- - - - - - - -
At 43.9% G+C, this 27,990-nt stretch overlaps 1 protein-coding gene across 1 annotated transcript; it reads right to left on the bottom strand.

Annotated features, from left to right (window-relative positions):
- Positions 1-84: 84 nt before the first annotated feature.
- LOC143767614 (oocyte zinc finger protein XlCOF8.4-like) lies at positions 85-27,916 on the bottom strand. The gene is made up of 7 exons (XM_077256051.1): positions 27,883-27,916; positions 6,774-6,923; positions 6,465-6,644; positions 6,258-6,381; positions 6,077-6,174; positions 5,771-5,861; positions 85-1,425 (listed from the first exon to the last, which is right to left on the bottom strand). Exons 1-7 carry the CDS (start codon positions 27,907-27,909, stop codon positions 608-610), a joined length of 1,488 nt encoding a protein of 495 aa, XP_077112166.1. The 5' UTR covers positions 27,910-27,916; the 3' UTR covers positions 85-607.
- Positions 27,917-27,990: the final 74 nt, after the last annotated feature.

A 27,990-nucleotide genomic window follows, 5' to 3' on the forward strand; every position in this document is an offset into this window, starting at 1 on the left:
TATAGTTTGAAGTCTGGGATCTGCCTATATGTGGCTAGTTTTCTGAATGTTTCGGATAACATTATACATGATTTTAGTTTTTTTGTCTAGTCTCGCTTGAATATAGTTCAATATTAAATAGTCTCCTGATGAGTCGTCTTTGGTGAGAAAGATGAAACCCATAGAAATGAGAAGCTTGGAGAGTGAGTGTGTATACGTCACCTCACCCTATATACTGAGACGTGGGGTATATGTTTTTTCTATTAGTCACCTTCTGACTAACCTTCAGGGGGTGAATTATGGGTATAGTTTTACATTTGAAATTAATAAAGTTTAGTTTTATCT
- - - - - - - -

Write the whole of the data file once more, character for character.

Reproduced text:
At 43.9% G+C, this 27,990-nt stretch overlaps 1 protein-coding gene across 1 annotated transcript; it reads right to left on the bottom strand.

Annotated features, from left to right (window-relative positions):
- Positions 1-84: 84 nt before the first annotated feature.
- LOC143767614 (oocyte zinc finger protein XlCOF8.4-like) lies at positions 85-27,916 on the bottom strand. The gene is made up of 7 exons (XM_077256051.1): positions 27,883-27,916; positions 6,774-6,923; positions 6,465-6,644; positions 6,258-6,381; positions 6,077-6,174; positions 5,771-5,861; positions 85-1,425 (listed from the first exon to the last, which is right to left on the bottom strand). Exons 1-7 carry the CDS (start codon positions 27,907-27,909, stop codon positions 608-610), a joined length of 1,488 nt encoding a protein of 495 aa, XP_077112166.1. The 5' UTR covers positions 27,910-27,916; the 3' UTR covers positions 85-607.
- Positions 27,917-27,990: the final 74 nt, after the last annotated feature.

A 27,990-nucleotide genomic window follows, 5' to 3' on the forward strand; every position in this document is an offset into this window, starting at 1 on the left:
TATAGTTTGAAGTCTGGGATCTGCCTATATGTGGCTAGTTTTCTGAATGTTTCGGATAACATTATACATGATTTTAGTTTTTTTGTCTAGTCTCGCTTGAATATAGTTCAATATTAAATAGTCTCCTGATGAGTCGTCTTTGGTGAGAAAGATGAAACCCATAGAAATGAGAAGCTTGGAGAGTGAGTGTGTATACGTCACCTCACCCTATATACTGAGACGTGGGGTATATGTTTTTTCTATTAGTCACCTTCTGACTAACCTTCAGGGGGTGAATTATGGGTATAGTTTTACATTTGAAATTAATAAAGTTTAGTTTTATCT